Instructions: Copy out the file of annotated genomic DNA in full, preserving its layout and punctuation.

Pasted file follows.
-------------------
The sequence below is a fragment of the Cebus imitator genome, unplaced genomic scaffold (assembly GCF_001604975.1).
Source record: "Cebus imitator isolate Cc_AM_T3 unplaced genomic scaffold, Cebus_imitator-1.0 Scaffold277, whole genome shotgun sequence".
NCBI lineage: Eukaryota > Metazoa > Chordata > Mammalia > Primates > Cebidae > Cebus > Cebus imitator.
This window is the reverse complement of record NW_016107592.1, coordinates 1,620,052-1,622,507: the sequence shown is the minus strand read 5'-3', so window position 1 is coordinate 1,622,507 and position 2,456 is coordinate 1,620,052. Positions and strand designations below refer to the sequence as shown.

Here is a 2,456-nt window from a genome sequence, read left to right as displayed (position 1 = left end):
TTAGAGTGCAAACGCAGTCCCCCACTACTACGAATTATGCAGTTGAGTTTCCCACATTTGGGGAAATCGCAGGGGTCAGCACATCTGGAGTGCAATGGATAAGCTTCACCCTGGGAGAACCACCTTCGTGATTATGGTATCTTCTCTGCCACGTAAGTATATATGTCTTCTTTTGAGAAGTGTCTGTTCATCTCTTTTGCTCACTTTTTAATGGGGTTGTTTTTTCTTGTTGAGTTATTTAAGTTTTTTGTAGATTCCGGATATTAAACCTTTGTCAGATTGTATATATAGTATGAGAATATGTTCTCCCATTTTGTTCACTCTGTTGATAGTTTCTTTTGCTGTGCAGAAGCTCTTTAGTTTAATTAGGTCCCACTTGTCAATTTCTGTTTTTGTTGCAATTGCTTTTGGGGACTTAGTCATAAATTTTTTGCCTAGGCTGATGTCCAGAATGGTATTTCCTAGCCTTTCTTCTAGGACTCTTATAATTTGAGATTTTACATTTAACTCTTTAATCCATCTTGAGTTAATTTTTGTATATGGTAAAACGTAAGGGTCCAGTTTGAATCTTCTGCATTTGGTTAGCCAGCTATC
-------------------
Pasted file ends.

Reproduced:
The sequence below is a fragment of the Cebus imitator genome, unplaced genomic scaffold (assembly GCF_001604975.1).
Source record: "Cebus imitator isolate Cc_AM_T3 unplaced genomic scaffold, Cebus_imitator-1.0 Scaffold277, whole genome shotgun sequence".
NCBI lineage: Eukaryota > Metazoa > Chordata > Mammalia > Primates > Cebidae > Cebus > Cebus imitator.
This window is the reverse complement of record NW_016107592.1, coordinates 1,620,052-1,622,507: the sequence shown is the minus strand read 5'-3', so window position 1 is coordinate 1,622,507 and position 2,456 is coordinate 1,620,052. Positions and strand designations below refer to the sequence as shown.

Here is a 2,456-nt window from a genome sequence, read left to right as displayed (position 1 = left end):
TTAGAGTGCAAACGCAGTCCCCCACTACTACGAATTATGCAGTTGAGTTTCCCACATTTGGGGAAATCGCAGGGGTCAGCACATCTGGAGTGCAATGGATAAGCTTCACCCTGGGAGAACCACCTTCGTGATTATGGTATCTTCTCTGCCACGTAAGTATATATGTCTTCTTTTGAGAAGTGTCTGTTCATCTCTTTTGCTCACTTTTTAATGGGGTTGTTTTTTCTTGTTGAGTTATTTAAGTTTTTTGTAGATTCCGGATATTAAACCTTTGTCAGATTGTATATATAGTATGAGAATATGTTCTCCCATTTTGTTCACTCTGTTGATAGTTTCTTTTGCTGTGCAGAAGCTCTTTAGTTTAATTAGGTCCCACTTGTCAATTTCTGTTTTTGTTGCAATTGCTTTTGGGGACTTAGTCATAAATTTTTTGCCTAGGCTGATGTCCAGAATGGTATTTCCTAGCCTTTCTTCTAGGACTCTTATAATTTGAGATTTTACATTTAACTCTTTAATCCATCTTGAGTTAATTTTTGTATATGGTAAAACGTAAGGGTCCAGTTTGAATCTTCTGCATTTGGTTAGCCAGCTATC